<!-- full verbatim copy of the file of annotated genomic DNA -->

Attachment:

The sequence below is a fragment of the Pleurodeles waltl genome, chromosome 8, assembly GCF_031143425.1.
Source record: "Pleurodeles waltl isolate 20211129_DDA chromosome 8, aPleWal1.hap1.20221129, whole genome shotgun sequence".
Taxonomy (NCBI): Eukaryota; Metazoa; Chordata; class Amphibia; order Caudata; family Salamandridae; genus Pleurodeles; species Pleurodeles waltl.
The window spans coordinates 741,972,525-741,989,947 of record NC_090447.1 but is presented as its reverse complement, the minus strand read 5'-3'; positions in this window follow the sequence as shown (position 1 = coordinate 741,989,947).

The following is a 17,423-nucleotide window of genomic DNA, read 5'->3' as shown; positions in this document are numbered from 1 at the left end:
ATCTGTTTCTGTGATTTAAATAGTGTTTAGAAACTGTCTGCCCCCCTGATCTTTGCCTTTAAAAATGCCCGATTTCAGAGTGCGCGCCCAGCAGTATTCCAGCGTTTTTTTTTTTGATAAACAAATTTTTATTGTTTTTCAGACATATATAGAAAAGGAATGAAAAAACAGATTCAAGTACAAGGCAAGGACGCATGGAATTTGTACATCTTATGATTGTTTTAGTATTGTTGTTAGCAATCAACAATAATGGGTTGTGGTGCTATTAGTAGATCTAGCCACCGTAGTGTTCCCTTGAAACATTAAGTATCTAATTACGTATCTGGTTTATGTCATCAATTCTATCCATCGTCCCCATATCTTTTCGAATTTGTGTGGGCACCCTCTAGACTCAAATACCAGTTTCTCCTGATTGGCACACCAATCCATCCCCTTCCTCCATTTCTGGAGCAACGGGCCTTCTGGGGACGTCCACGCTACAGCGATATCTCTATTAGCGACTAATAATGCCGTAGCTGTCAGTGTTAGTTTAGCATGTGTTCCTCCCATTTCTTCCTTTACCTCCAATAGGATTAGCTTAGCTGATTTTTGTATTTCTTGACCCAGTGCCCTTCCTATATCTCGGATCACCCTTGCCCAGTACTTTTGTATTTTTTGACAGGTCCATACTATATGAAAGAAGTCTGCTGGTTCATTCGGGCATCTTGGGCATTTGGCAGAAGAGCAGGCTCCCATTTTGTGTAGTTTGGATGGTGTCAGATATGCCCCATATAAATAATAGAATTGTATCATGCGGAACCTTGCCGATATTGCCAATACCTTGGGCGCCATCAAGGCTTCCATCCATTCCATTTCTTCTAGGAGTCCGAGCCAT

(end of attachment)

The sequence below is a fragment of the Pleurodeles waltl genome, chromosome 8, assembly GCF_031143425.1.
Source record: "Pleurodeles waltl isolate 20211129_DDA chromosome 8, aPleWal1.hap1.20221129, whole genome shotgun sequence".
Taxonomy (NCBI): Eukaryota; Metazoa; Chordata; class Amphibia; order Caudata; family Salamandridae; genus Pleurodeles; species Pleurodeles waltl.
The window spans coordinates 741,972,525-741,989,947 of record NC_090447.1 but is presented as its reverse complement, the minus strand read 5'-3'; positions in this window follow the sequence as shown (position 1 = coordinate 741,989,947).

The following is a 17,423-nucleotide window of genomic DNA, read 5'->3' as shown; positions in this document are numbered from 1 at the left end:
ATCTGTTTCTGTGATTTAAATAGTGTTTAGAAACTGTCTGCCCCCCTGATCTTTGCCTTTAAAAATGCCCGATTTCAGAGTGCGCGCCCAGCAGTATTCCAGCGTTTTTTTTTTTGATAAACAAATTTTTATTGTTTTTCAGACATATATAGAAAAGGAATGAAAAAACAGATTCAAGTACAAGGCAAGGACGCATGGAATTTGTACATCTTATGATTGTTTTAGTATTGTTGTTAGCAATCAACAATAATGGGTTGTGGTGCTATTAGTAGATCTAGCCACCGTAGTGTTCCCTTGAAACATTAAGTATCTAATTACGTATCTGGTTTATGTCATCAATTCTATCCATCGTCCCCATATCTTTTCGAATTTGTGTGGGCACCCTCTAGACTCAAATACCAGTTTCTCCTGATTGGCACACCAATCCATCCCCTTCCTCCATTTCTGGAGCAACGGGCCTTCTGGGGACGTCCACGCTACAGCGATATCTCTATTAGCGACTAATAATGCCGTAGCTGTCAGTGTTAGTTTAGCATGTGTTCCTCCCATTTCTTCCTTTACCTCCAATAGGATTAGCTTAGCTGATTTTTGTATTTCTTGACCCAGTGCCCTTCCTATATCTCGGATCACCCTTGCCCAGTACTTTTGTATTTTTTGACAGGTCCATACTATATGAAAGAAGTCTGCTGGTTCATTCGGGCATCTTGGGCATTTGGCAGAAGAGCAGGCTCCCATTTTGTGTAGTTTGGATGGTGTCAGATATGCCCCATATAAATAATAGAATTGTATCATGCGGAACCTTGCCGATATTGCCAATACCTTGGGCGCCATCAAGGCTTCCATCCATTCCATTTCTTCTAGGAGTCCGAGCCAT